Opportunities & Challenges Of Conducting Exams Through AI-Based Proctoring In India

AI-Based Proctoring

Online learning may have been on the rise in recent years, but it has become a necessity with many places still under extended lockdowns amid the Covid-19 pandemic. As education undergoes a tremendous transformation with emerging technologies enabling digital learning, a natural progression may be to explore the potential of a segment that has not found large scale adoption yet — virtual exams.

With numerous exams being postponed or conducted amid massive health risks to students, remote proctoring can enable them to take exams in the safety of their homes. What is more, with AI-based invigilation technologies ensuring that they do not cheat or indulge in unfair means during the assessment, educational institutions can also benefit from this arrangement.

“We have arrived at an era where the adoption of online learning and the implementation of tech-driven education is the only way forward,” says Arjun Mohan, India CEO of upGrad. “With AI tackling the challenges of the offline model, especially amid such crucial times, it is sure to be a gamechanger and prepare students and educators for the post Covid-19 world,” he adds.

Using a combination of manual and AI-based technologies, remote proctoring offers several benefits. While it enables students to take a test from any location with certain technical prerequisites, it also eliminates the need for physical examination centres. It is cost-effective and is easy to schedule, both of which can be difficult to manage, especially during competitive exams.

“AI-proctored exams are a great way to ensure that the lockdown doesn’t mar the aspirations of students and that the academic calendar is followed in due time,” says Randhir Kumar, founder, of BasicFirst Learning. Adds Shweta Doshi, co-founder of career-focused edtech platform GreyAtom, “It’s an exciting time for educators to challenge the status quo on how we assess our learners.” 

AI-Based Proctoring – How It works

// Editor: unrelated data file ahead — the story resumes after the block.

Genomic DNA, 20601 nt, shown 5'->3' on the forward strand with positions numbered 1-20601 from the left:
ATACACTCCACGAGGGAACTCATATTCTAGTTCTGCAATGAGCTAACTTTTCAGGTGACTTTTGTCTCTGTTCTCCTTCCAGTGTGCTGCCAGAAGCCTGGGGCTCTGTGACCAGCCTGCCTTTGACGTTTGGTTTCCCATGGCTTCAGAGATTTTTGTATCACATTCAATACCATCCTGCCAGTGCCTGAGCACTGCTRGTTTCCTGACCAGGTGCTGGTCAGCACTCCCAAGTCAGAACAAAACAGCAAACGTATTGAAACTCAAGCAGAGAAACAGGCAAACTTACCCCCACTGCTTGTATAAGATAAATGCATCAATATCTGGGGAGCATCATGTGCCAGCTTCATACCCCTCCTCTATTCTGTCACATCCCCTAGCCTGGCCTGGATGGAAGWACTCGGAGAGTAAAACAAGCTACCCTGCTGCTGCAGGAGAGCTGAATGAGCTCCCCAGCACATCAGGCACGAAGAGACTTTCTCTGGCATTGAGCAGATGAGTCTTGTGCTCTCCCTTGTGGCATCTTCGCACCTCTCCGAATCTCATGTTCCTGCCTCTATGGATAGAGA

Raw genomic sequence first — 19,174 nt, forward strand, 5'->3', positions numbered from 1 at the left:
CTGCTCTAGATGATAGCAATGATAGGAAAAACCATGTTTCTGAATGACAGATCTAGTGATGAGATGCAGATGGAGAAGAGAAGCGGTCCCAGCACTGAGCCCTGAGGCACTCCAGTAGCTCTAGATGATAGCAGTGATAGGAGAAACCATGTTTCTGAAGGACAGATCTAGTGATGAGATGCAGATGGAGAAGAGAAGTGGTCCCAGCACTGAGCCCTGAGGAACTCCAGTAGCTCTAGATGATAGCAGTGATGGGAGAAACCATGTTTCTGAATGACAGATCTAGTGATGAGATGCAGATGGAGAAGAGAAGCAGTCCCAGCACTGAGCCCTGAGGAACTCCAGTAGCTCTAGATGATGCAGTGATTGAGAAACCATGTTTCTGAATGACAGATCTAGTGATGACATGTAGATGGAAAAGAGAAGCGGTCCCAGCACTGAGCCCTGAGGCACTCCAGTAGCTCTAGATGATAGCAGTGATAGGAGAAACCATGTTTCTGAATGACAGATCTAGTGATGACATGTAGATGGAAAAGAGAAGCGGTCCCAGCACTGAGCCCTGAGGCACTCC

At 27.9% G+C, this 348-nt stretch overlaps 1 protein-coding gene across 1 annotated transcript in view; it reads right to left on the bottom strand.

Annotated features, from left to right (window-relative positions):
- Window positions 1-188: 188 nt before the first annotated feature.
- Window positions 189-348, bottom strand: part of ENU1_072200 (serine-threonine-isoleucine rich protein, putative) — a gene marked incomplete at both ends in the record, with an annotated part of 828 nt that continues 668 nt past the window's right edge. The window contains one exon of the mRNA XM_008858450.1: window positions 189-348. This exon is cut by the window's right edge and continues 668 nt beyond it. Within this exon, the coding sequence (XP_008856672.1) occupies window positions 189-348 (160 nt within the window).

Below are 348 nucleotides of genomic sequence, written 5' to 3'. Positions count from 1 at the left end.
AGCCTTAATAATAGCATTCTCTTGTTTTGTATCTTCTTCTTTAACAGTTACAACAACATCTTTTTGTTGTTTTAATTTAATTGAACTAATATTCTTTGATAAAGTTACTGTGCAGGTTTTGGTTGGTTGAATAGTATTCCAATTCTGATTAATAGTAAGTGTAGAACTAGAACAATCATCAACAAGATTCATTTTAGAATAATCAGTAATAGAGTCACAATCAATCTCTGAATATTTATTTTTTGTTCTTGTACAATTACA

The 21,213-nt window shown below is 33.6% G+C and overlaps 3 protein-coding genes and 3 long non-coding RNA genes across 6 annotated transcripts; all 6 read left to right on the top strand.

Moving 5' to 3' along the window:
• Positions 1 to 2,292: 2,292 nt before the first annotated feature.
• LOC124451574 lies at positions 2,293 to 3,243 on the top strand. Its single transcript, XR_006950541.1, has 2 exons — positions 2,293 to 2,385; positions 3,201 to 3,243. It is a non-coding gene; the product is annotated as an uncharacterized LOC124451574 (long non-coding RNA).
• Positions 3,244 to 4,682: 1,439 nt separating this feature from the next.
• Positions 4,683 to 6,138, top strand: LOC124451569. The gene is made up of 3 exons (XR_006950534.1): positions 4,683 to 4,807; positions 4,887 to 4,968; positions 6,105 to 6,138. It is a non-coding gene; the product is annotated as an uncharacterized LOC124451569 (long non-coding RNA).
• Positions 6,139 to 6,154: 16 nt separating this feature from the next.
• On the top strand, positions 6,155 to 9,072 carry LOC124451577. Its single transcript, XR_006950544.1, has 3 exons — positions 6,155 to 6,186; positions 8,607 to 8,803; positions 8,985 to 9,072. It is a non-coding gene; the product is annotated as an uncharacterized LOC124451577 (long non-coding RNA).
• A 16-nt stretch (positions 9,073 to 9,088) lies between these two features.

While the finer details may differ with various niche offerings by service providers, the overall modus operandi remains the same. Students are provided with a link, which when activated, shifts the laptop or computer into a fortified browsing mode, which secures the screen and keyboard to restrict movements beyond the contained space. 

Here, AI is trained to assist in proctoring, where it empowers the system to be mindful of candidates’ movements and take note of any discrepancies in activities –  be it shifty eyes or body movements, recording if they are gazing somewhere repeatedly or interacting with someone, and even documenting how many times they are pushing the Alt+Tab keys to switch to different windows. If a student is caught cheating through any of these means, the same can be flagged to authorities for subsequent action. This will reduce the chances of cheating among students.

For instance, Mercer Mettl offers a suite of technologies to users. Its key features include candidate authentication and AI-based proctoring.

Candidate authentication involves photo and ID card verification, as well as a quick authentication using OTP. Students are required to enter their registration details, get a picture clicked using the webcam, and verify their ID proof to eliminate any risk of impersonation.

Its AI-based proctoring solution involves facial detection, detection of mobile phones, and more, to monitor candidates behaviour for any suspicious activity.

AI-powered proctoring solutions can be used for conducting all sorts of assessments – be it university entrance exams, semester evaluations in schools, or even certification tests for online courses. In fact, Scaler Academy has been using AI-based proctoring tools to conduct online tests for its six-month intensive computer science course.

“AI-based proctoring tools have the potential to be much more effective and accurate than human intervention in any assessment,” feels Abhimanyu Saxena, co-founder of Scaler Academy. “It is impossible for human invigilators to ensure 100% accuracy when it comes to students not employing cheating or copying tactics. That is not the case with AI, which can track and flag something as small as shifty eye movements, which can emerge from the use of a cell phone or an alternative screen while giving a test,” he adds.